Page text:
Dealing with money

Hello all,

I’ve had a look at the Money gem and some others but I think they may be overkill for what I want. Some advice would be nice.

I have a site where people pledge some money to an account. The amounts could come from all over the world and I want the user to be able to mark the currency that they’re pledging in their currency.

I was thinking of having a table of currencies (symbols etc) and just allowing the free selection of those. Store the amounts as decimal (no calculations are being done on the values) along with the currency ID.

The formatting of the amounts will be ###,###.## (it doesn’t have to be locale specific). I also wanted to have a breakdown of the different currencies that go towards making the total …

55.00 GBP

175.00 USD

3000.00 CAN

Ants Pants wrote in post #983192:

The formatting of the amounts will be ###,###.## (it doesn't have to be
locale specific). I also wanted to have a breakdown of the different
currencies that go towards making the total ....

   55.00 GBP
175.00 USD
3000.00 CAN

How does this total make any sense? The number 3230.00 is a meaningless
value without the currency unit and exchange rate.

I have looked around for currencies in easily downloadable format
(JSON/YAML/XML) but haven't found any good resources. Does anyone know

Downloadable format for what? Do you mean currency exchange rates?
Wouldn't you need to know that? If someone were to pledge 55.00 GBP, do
you plan on converting that into a common local currency at the time of
the pledge? Or, do you plan on converting that pledge to a local
currency at the time the final donation is processed, based on the
exchange rate at that time?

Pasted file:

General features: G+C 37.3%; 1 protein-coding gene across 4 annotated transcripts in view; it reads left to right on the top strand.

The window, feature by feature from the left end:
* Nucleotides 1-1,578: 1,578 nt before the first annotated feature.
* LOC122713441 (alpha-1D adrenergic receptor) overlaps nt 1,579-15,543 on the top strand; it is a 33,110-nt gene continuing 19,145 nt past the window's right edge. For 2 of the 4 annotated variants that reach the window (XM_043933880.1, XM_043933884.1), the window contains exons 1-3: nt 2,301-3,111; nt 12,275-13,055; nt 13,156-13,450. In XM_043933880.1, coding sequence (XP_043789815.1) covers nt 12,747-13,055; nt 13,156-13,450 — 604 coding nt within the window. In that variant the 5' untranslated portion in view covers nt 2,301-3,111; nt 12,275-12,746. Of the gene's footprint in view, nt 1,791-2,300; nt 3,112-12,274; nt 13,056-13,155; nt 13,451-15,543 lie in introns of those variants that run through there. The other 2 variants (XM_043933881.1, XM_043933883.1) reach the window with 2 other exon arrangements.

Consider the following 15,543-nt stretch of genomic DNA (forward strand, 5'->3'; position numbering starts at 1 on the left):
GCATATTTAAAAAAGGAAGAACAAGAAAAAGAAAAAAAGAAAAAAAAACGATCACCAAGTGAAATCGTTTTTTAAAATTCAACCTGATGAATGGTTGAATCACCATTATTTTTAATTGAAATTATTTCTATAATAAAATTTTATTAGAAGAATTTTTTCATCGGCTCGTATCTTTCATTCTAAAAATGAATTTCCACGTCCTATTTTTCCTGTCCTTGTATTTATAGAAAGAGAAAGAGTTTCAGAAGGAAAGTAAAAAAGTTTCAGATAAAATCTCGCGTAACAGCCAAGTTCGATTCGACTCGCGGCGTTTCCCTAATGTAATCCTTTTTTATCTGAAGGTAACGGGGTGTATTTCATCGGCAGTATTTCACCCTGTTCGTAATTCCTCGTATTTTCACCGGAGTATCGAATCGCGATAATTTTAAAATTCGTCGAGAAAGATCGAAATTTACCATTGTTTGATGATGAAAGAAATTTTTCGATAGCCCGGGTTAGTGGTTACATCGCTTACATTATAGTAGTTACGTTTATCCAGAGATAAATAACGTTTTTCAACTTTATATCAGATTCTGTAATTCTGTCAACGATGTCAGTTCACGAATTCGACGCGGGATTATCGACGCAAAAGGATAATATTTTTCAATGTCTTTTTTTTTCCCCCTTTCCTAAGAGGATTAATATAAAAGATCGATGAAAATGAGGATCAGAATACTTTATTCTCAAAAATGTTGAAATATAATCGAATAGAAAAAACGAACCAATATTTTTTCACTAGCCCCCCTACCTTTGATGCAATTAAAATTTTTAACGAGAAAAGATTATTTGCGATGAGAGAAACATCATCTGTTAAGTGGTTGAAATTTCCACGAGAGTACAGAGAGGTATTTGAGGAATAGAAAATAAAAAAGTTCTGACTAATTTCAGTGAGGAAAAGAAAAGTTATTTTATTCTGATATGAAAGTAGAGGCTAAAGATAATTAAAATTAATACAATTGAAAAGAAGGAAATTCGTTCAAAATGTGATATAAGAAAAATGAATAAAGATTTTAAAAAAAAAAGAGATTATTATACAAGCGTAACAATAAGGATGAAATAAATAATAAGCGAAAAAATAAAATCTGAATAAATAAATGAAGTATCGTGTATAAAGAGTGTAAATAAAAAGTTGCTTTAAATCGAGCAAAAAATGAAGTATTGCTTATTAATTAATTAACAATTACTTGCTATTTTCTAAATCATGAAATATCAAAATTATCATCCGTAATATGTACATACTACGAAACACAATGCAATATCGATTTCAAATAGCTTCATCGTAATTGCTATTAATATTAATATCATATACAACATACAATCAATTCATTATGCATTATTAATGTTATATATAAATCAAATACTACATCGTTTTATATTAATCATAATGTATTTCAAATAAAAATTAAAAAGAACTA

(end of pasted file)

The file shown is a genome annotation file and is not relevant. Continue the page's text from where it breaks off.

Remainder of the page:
What I'm saying is that not only does it not make sense to sum the
pledges, without first converting them to a common unit, but the
conversion factor between the units changes over time.


I think you're just looking for a simple database of known currency
labels. I don't know of anything off the top of my head, but if you
check out Bloomberg's currency conversion system:

You can view source and probably rip out the currency labels from the
select lists.

To re-iterate Robert's point above, if it's the conversion you're
looking to do, I'd really recommend looking at a subscription-based
web service that your application can "talk to" in order to perform
the conversions, because global currency exchange rates fluctuate
every day, sometimes multiple times per day. It would be a NIGHTMARE
keeping up with that yourself, so a third party to do the conversions
for you would be a real life-saver! Unfortunately I can't make any
specific recommendations for that kind of service, but I'm sure there
are plenty of companies out there who you could work with.

I hope this helps you out. Good luck!

Thanks for your replies.

To answer a few of your questions …

In my example, I gave a total of all amounts pledged. This of course does not make sense and I’m now not even sure why I wrote it (it was the last thing I wrote before going to lala land). I have no intention of doing that.

What I will do is, give totals for each currency used (which is what I wanted to get over in my first mail).

As I said before, nothing complicated is happening with this. It’s just a simple pledge and people will make the actual payment on another site. There could be a lengthy time lapse between when the pledge was made and when payment was made. It’s just a guide. That’s all. Hence, actual exchange rates are not needed.

So I guess my question is; is it worth using the Money gem or is it better to store a few major currencies in a table, give the user the selection and then just add a simple general formatting rule.

I prefer the second option but I’m open to change my mind.

I will check out thank you Phoenix Rising.

Again, thank you.

If you can live with once per day updates, not closing rates or anything specific, then this is a great resource:

All it sets out to do is document the difference between currencies that day, nothing else.

I built a currency converter many years ago based on this file, and it's just CSV so it's very easy to parse and use. Since it's not SAAS and it's static (not analytical) I don't think they pay too much attention to the traffic numbers. My converter would just check to see if the current cached copy was out of date, and get a new one if needed, and then everything else was parsed into a hash and used to drive the conversions from a base currency to a target.